- The Government rightly makes the distinction between “communications” and “communications data”. Traditionally this distinction was simple and easy to understand: a letter was communication; the information on the envelope, communications data. However, expanding technology means that communications data related to digital communication is increasingly more complex, provides more information about individuals and difficult to detach from the substance of any exchange. Even if the two can technically be separated, which has been called into question, as the Information Commissioner has cautioned, “you can tell an awful lot about some people’s circumstances from the people they are talking to and the websites they visit” (Freedom from Suspicion, paragraphs 182 – 186)
- The Home Secretary and the Prime Minister assure us that the Government will only use expanded powers for the limited investigation of legitimate threats. However, the arrangements for the storage of information about where we go and what we do on the web engage our right to respect for privacy. That the Government may not wish to access this material doesn’t automatically render that storage proportionate and necessary. Expanding the arrangements for storage must be justified. Whether Government access to that information can be justified, and if so, what safeguards are appropriate is a distinct issue. As the Information Commissioner has warned, expanding powers to access everyone’s information creates a “step-change” in the relationship between the State and the individual. Is this change justifiable? When the Government may be looking for the proverbial needle in a haystack, will expanding the haystack actually be counterproductive? Freedom from Suspicion, paragraphs 172 – 181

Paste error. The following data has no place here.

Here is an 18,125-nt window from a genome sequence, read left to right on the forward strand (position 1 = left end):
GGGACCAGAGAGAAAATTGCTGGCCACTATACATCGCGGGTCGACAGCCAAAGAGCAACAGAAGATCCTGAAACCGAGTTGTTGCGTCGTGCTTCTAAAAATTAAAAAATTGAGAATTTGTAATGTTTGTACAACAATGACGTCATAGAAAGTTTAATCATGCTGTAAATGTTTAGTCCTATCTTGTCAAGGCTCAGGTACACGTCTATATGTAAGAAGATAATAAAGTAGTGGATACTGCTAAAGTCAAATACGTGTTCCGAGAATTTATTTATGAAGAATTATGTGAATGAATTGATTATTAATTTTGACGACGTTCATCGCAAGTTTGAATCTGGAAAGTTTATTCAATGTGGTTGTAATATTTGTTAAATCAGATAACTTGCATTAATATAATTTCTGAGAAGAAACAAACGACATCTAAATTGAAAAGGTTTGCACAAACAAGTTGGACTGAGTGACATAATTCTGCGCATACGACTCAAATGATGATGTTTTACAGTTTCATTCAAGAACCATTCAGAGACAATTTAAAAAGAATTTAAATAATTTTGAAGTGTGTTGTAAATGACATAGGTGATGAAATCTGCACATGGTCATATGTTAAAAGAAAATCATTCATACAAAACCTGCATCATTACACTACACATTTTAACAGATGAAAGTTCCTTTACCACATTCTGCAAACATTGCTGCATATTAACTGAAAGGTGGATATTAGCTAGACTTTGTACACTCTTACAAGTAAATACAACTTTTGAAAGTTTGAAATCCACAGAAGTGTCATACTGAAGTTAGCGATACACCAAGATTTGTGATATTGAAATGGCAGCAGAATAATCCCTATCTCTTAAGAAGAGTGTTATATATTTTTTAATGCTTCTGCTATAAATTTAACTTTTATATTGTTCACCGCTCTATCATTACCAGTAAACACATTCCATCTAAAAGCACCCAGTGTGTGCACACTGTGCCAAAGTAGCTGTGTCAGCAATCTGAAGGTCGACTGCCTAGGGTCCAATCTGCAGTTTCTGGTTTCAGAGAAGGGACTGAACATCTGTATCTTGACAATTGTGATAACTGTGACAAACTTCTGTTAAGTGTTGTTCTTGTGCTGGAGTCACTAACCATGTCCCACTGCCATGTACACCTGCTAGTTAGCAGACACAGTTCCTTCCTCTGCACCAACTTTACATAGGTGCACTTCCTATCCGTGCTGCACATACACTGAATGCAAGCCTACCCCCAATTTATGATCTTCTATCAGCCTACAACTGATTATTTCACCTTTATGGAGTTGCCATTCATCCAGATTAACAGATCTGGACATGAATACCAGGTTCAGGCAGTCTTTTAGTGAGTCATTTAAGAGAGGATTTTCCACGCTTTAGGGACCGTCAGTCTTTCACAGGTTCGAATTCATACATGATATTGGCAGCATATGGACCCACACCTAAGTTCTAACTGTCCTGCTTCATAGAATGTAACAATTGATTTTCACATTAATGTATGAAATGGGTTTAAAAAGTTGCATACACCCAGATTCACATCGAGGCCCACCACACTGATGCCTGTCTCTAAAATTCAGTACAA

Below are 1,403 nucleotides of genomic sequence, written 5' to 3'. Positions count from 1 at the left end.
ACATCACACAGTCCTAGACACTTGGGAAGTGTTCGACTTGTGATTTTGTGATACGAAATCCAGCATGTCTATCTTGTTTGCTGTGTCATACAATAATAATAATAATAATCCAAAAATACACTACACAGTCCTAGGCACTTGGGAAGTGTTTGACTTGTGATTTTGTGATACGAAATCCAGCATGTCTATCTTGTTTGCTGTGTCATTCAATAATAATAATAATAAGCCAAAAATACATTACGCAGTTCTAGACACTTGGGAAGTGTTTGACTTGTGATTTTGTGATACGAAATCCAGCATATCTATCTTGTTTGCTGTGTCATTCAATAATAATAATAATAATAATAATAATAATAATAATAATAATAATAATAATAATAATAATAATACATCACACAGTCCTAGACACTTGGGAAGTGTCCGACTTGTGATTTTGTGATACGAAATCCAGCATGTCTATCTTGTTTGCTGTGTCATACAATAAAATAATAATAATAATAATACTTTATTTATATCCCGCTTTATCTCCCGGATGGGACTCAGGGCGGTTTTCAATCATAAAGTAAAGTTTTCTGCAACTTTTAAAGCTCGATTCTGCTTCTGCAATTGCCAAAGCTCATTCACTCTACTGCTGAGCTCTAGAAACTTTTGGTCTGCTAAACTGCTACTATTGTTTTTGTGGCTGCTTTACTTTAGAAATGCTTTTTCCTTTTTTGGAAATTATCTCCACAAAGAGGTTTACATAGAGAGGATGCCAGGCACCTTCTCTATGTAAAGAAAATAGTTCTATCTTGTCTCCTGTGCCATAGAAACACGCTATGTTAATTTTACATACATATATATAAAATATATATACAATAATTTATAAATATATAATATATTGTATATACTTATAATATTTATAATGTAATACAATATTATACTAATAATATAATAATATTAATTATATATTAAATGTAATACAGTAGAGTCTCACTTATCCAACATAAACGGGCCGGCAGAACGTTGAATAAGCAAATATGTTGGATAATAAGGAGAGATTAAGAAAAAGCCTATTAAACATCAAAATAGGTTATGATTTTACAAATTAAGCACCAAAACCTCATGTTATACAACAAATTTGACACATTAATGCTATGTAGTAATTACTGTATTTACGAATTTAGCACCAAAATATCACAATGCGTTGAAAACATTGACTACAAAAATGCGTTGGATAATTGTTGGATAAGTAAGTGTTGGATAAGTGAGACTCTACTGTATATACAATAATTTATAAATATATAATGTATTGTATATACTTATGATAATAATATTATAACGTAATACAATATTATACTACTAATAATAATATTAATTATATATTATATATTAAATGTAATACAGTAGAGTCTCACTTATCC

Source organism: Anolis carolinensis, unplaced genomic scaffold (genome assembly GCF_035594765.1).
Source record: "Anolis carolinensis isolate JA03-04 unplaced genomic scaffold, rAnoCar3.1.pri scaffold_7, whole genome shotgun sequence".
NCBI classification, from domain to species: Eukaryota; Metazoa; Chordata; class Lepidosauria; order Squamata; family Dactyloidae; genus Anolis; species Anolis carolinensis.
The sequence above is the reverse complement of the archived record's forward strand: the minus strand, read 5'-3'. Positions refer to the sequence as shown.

- The existing powers which public authorities have to access communications data are extremely broad, and accompanied by very few safeguards. If any public authority seeks communications data now, they must persuade a colleague in their organisation that they believe it is necessary to act (RIPA, Section 22). The Protection of Freedoms Act will require local councils to check with a judge, but other bodies, including for example, the Charity Commission, the Food Standards Agency and the Pensions Regulator, remain free from scrutiny Freedom from Suspicion, paragraphs 149 – 171).
Unfortunately, the leaked plans fail to address the underlying failings inherent in RIPA. At the heart of JUSTICE’s concerns is a simple question: shouldn’t most surveillance – including communications data requests – be subject to prior judicial oversight?
A panoply of problems with RIPA continue to surface; over the past year we’ve seen phone hacking, the problems caused by inadequately controlled undercover agents and the potential collapse of the Mark Duggan inquest due to the bar on the admissibility of intercept evidence (Freedom from Suspicion, paragraphs 9-10, 129-139).
Before the Government asks for new powers of surveillance, it should get its house in order.
The early leaks testing public and political opinion illustrate that opposition to these proposals is at least as strong as in 2008. We share the many concerns expressed that proposals echoing the Communications Data Bill 2008 would potentially impinge on individual privacy and have a chilling effect on the right to free expression (see JUSTICE’s response to the 2009 consultation).
That the Government appears to have downgraded from a Bill to a draft Bill is welcome. Consultation on a draft Bill – and an opportunity for pre-legislative scrutiny by Parliament – will provide an opportunity for a rational conversation about the regulation of surveillance and modernisation, to re-examine whether existing powers are fair, proportionate and accompanied by adequate safeguards.
If, as expected, any consultation is focused on expanding information available to Government, the cynical criticism that the (draft) Communications Data Bill is yet another power grab by the Security Agencies will be hard to avoid.